As I write this, the 2008 Cal football team is checking into camp and will kick off practice tomorrow evening. Exciting times for Bear fans as hope springs eternal. But before we turn our thoughts to what this Fall will bring, it's worth taking one last look back at the debacle that was last season's football meltdown.
Much has been written about the team’s lack of leadership, the quarterback controversy and even Jeff Tedford's epiphany about giving up play calling duties. It's impossible to know exactly what happened, but based on some insights gleaned from folks who should know, a few things feel obvious:
1.) For whatever reason, the teams psyche was very brittle. Once the Bears lost to Oregon State, the team went from believing it was bullet proof to wondering if it was good at all. Moreover, the team had some sort of perfectionist death wish. The one loss was interpreted as the end of the world by the players as opposed to a speed bump. If you go back and watch the UCLA and ASU games again, you see a team pressing, one in which players weren't trusting one another (as evidenced by guys freelancing) both of which led to a host of mental mistakes. It was as if the team was defined more by arrogance than confidence. Confidence welcomes adversity and arrogance pretends it doesn't exist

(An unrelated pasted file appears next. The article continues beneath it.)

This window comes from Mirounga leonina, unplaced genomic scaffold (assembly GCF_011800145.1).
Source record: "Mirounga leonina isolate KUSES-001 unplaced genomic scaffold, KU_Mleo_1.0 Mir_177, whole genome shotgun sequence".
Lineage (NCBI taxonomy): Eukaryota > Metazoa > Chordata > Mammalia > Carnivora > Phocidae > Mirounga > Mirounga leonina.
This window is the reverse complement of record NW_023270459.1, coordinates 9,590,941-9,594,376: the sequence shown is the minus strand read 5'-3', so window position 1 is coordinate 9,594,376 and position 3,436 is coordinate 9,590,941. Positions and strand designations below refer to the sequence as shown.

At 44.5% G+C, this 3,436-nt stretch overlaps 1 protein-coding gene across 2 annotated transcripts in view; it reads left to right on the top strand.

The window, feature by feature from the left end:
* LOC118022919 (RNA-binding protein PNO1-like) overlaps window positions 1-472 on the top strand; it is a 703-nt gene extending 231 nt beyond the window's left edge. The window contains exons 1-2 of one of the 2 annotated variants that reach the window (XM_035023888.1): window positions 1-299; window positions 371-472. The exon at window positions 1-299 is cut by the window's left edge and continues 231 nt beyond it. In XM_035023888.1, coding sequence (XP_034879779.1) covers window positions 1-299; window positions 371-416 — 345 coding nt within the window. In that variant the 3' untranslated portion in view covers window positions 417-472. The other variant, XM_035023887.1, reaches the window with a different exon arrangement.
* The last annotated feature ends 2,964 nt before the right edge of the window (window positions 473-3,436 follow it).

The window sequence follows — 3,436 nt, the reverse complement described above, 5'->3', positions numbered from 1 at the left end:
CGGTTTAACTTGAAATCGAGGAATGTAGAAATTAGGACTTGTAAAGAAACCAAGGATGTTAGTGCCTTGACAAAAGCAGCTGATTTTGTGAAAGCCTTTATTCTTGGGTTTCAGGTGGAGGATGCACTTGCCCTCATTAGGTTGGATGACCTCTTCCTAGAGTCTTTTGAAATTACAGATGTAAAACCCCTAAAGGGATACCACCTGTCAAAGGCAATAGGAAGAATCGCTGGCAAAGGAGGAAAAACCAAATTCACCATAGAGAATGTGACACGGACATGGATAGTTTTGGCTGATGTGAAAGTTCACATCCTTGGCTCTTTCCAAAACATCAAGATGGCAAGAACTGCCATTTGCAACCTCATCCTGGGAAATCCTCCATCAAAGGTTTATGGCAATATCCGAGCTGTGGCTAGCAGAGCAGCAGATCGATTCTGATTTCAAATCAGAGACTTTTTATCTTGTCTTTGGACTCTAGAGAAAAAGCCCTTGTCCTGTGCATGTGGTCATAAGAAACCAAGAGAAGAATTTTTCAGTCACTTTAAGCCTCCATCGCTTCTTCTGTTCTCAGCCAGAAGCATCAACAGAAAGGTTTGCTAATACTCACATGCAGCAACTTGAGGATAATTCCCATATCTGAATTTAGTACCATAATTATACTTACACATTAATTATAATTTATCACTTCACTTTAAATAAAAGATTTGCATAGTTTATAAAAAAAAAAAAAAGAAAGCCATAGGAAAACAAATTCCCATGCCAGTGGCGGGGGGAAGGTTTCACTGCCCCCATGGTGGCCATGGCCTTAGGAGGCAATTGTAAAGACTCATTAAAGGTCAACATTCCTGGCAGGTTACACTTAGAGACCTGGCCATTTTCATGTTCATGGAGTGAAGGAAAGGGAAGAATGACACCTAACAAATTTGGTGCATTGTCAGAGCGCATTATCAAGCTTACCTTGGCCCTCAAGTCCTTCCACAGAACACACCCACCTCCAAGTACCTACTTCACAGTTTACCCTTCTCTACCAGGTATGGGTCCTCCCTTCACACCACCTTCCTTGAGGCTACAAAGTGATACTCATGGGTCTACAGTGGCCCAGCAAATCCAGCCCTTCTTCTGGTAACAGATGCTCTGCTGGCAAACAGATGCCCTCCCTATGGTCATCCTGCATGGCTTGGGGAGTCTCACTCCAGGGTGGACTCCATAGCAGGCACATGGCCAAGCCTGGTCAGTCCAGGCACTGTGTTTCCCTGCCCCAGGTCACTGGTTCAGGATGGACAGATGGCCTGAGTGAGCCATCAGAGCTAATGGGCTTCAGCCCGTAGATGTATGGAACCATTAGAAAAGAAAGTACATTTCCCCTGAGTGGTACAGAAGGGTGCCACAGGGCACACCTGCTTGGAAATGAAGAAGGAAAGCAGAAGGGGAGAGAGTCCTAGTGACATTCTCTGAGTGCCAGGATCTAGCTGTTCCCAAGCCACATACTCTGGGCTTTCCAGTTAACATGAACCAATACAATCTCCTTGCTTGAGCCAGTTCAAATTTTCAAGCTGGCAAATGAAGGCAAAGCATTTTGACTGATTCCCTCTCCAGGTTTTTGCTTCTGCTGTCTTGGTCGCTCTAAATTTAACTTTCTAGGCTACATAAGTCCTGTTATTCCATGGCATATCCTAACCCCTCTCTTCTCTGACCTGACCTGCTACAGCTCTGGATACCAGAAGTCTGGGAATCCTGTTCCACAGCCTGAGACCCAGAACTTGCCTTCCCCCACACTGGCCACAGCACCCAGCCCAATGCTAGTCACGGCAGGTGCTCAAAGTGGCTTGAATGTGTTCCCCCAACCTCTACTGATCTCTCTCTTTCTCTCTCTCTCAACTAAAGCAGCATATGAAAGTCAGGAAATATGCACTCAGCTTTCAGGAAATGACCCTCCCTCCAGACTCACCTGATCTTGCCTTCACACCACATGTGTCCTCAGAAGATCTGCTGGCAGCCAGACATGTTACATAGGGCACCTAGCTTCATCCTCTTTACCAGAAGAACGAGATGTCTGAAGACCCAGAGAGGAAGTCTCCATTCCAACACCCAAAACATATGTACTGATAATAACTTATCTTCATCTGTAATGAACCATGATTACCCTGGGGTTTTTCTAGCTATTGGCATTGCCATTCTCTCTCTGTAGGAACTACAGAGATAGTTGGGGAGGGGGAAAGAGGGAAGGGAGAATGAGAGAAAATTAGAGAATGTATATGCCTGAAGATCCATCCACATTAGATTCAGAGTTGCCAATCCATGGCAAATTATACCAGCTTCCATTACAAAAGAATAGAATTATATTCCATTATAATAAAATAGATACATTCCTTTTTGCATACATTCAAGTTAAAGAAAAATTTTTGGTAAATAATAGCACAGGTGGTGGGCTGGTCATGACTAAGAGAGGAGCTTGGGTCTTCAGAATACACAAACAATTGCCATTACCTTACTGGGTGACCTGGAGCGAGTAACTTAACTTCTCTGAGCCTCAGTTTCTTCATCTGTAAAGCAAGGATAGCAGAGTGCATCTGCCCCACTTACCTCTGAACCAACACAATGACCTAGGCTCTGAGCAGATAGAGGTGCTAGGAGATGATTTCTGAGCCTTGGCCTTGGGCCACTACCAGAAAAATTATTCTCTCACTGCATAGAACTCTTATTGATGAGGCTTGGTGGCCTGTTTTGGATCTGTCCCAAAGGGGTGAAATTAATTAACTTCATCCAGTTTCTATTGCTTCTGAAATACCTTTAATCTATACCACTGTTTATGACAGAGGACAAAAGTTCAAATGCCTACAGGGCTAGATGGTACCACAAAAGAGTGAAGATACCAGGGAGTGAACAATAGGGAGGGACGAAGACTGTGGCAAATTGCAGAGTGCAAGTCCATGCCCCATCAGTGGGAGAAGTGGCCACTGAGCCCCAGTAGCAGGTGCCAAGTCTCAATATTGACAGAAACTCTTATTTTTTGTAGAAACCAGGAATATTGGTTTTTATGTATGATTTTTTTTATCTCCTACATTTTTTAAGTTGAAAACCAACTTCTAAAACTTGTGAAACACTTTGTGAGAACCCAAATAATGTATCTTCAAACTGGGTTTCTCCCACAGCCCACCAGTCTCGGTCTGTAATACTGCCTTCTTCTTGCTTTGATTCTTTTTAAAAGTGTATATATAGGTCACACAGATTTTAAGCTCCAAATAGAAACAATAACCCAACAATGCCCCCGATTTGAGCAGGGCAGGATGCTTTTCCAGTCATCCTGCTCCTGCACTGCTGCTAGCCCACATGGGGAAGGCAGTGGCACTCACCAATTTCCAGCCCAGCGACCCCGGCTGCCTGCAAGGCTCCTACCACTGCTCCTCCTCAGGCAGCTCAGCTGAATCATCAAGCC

2.) The leadership issue has been beaten into the ground but almost all of the discussion seems to leave out the specifics. The truth is that leaders are the best players on the team, the guys whom everyone else looks to when times get tough. For Cal last year, the clear best player was DeSean Jackson, who personified arrogance. Not only could the team not rely on him to step up when times were tough (save for his wonderful performance in Eugene), he was a catalyst to exacerbating problems by criticizing teammates without cause and furthering the quarterback controversy to the point where it divided the team. The most important player on defense last year was a guy who could not stay on the field, Matt Malele. When Malele was healthy enough to play, Cal stopped the run, when he was on the side line, teams ran against us at will. It wasn't just the talent disparity between himself and other DTs on the team (the gap was wide) but the lack of confidence the team had in any one else playing the position.